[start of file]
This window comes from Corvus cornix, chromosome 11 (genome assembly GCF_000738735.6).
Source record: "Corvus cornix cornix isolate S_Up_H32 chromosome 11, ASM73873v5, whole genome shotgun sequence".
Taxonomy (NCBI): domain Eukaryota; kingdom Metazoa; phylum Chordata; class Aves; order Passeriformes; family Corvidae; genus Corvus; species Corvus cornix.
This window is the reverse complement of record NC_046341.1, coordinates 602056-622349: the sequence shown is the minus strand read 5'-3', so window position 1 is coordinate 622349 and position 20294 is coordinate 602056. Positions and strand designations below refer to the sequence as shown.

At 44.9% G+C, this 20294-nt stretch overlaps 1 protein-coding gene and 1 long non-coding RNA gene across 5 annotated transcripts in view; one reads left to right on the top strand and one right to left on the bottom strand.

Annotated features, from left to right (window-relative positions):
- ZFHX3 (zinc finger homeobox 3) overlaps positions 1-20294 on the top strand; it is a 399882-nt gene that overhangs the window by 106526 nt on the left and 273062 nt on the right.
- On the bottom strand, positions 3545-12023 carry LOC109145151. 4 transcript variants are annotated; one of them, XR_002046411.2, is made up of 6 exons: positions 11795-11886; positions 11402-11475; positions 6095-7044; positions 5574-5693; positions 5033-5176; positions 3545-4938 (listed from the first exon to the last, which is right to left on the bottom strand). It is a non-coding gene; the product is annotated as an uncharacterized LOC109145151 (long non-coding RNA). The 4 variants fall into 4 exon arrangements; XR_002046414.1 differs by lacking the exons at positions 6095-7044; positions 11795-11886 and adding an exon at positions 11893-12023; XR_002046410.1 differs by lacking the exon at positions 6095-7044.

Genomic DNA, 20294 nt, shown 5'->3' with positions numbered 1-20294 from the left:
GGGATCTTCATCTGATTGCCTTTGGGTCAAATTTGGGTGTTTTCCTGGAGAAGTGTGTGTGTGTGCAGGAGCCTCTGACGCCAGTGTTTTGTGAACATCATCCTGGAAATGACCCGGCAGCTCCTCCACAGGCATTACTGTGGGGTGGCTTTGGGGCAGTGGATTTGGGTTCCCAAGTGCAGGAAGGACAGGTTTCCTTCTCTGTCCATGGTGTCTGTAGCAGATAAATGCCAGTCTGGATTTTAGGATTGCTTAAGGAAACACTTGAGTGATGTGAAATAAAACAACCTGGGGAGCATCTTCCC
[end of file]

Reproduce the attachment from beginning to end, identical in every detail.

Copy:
This window comes from Corvus cornix, chromosome 11 (genome assembly GCF_000738735.6).
Source record: "Corvus cornix cornix isolate S_Up_H32 chromosome 11, ASM73873v5, whole genome shotgun sequence".
Taxonomy (NCBI): domain Eukaryota; kingdom Metazoa; phylum Chordata; class Aves; order Passeriformes; family Corvidae; genus Corvus; species Corvus cornix.
This window is the reverse complement of record NC_046341.1, coordinates 602056-622349: the sequence shown is the minus strand read 5'-3', so window position 1 is coordinate 622349 and position 20294 is coordinate 602056. Positions and strand designations below refer to the sequence as shown.

At 44.9% G+C, this 20294-nt stretch overlaps 1 protein-coding gene and 1 long non-coding RNA gene across 5 annotated transcripts in view; one reads left to right on the top strand and one right to left on the bottom strand.

Annotated features, from left to right (window-relative positions):
- ZFHX3 (zinc finger homeobox 3) overlaps positions 1-20294 on the top strand; it is a 399882-nt gene that overhangs the window by 106526 nt on the left and 273062 nt on the right.
- On the bottom strand, positions 3545-12023 carry LOC109145151. 4 transcript variants are annotated; one of them, XR_002046411.2, is made up of 6 exons: positions 11795-11886; positions 11402-11475; positions 6095-7044; positions 5574-5693; positions 5033-5176; positions 3545-4938 (listed from the first exon to the last, which is right to left on the bottom strand). It is a non-coding gene; the product is annotated as an uncharacterized LOC109145151 (long non-coding RNA). The 4 variants fall into 4 exon arrangements; XR_002046414.1 differs by lacking the exons at positions 6095-7044; positions 11795-11886 and adding an exon at positions 11893-12023; XR_002046410.1 differs by lacking the exon at positions 6095-7044.

Genomic DNA, 20294 nt, shown 5'->3' with positions numbered 1-20294 from the left:
GGGATCTTCATCTGATTGCCTTTGGGTCAAATTTGGGTGTTTTCCTGGAGAAGTGTGTGTGTGTGCAGGAGCCTCTGACGCCAGTGTTTTGTGAACATCATCCTGGAAATGACCCGGCAGCTCCTCCACAGGCATTACTGTGGGGTGGCTTTGGGGCAGTGGATTTGGGTTCCCAAGTGCAGGAAGGACAGGTTTCCTTCTCTGTCCATGGTGTCTGTAGCAGATAAATGCCAGTCTGGATTTTAGGATTGCTTAAGGAAACACTTGAGTGATGTGAAATAAAACAACCTGGGGAGCATCTTCCC